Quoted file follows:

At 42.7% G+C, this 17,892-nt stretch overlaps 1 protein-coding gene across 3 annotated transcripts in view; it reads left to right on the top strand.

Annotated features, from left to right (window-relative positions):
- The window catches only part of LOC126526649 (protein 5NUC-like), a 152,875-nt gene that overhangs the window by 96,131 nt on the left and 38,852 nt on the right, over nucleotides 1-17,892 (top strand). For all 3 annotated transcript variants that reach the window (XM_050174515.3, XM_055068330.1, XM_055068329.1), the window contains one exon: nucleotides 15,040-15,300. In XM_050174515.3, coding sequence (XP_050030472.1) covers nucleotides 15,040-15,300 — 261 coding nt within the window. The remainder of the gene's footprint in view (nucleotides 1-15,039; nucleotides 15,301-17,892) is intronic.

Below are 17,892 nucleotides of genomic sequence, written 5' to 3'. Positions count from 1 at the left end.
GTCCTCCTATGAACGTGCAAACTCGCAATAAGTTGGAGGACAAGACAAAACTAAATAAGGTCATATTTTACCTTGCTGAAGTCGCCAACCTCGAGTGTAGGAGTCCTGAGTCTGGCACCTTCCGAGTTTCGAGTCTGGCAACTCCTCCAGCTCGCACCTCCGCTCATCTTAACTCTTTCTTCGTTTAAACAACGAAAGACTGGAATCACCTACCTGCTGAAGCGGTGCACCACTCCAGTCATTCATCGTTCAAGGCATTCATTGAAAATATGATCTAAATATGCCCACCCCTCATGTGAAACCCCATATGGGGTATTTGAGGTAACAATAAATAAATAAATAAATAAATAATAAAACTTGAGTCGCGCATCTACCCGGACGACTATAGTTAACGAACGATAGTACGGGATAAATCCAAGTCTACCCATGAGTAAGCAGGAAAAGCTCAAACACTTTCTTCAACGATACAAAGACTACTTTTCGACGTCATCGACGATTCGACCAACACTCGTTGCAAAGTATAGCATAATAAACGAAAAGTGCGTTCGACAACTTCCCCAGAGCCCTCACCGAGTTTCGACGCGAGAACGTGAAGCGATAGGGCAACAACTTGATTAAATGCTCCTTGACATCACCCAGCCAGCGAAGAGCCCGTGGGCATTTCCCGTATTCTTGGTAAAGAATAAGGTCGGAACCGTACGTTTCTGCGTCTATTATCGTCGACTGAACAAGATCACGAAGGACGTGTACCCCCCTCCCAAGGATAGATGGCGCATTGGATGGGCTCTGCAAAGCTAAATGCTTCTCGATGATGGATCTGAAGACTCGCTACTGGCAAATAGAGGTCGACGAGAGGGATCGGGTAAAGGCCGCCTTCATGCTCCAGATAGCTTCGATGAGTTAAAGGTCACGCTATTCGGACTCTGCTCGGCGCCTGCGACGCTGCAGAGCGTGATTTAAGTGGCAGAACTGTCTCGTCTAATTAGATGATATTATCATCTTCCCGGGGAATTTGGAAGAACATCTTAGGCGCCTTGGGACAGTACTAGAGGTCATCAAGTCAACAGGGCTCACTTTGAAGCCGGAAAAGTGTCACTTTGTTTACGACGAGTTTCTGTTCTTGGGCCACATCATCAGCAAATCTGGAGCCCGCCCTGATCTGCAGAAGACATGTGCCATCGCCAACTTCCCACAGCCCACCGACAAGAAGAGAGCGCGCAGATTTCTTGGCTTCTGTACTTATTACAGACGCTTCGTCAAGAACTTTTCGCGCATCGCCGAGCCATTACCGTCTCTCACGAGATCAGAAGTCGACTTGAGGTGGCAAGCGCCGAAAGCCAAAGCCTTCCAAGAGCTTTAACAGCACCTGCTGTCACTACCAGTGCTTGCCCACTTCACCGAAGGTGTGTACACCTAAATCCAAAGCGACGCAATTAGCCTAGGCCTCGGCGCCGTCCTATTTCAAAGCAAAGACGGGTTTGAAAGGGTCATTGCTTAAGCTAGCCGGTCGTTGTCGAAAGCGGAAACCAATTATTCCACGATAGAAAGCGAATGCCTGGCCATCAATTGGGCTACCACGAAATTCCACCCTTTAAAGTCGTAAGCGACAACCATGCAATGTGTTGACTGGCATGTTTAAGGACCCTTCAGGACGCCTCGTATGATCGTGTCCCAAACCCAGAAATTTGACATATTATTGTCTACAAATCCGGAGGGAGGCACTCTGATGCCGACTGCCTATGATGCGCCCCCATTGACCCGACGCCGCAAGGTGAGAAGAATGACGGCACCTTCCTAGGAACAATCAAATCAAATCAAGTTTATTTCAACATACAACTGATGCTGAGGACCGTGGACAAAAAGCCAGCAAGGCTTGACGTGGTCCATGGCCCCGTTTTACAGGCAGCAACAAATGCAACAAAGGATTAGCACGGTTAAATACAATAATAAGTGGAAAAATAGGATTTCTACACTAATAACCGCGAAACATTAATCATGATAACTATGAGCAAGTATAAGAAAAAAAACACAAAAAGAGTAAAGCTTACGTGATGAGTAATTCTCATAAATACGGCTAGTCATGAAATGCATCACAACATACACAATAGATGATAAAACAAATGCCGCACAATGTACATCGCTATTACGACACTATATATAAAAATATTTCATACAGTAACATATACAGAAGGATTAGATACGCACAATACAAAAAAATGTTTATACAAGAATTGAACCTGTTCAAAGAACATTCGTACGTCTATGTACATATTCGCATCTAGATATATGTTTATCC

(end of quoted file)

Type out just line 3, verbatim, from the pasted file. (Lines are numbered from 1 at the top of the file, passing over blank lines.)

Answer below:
- The window catches only part of LOC126526649 (protein 5NUC-like), a 152,875-nt gene that overhangs the window by 96,131 nt on the left and 38,852 nt on the right, over nucleotides 1-17,892 (top strand). For all 3 annotated transcript variants that reach the window (XM_050174515.3, XM_055068330.1, XM_055068329.1), the window contains one exon: nucleotides 15,040-15,300. In XM_050174515.3, coding sequence (XP_050030472.1) covers nucleotides 15,040-15,300 — 261 coding nt within the window. The remainder of the gene's footprint in view (nucleotides 1-15,039; nucleotides 15,301-17,892) is intronic.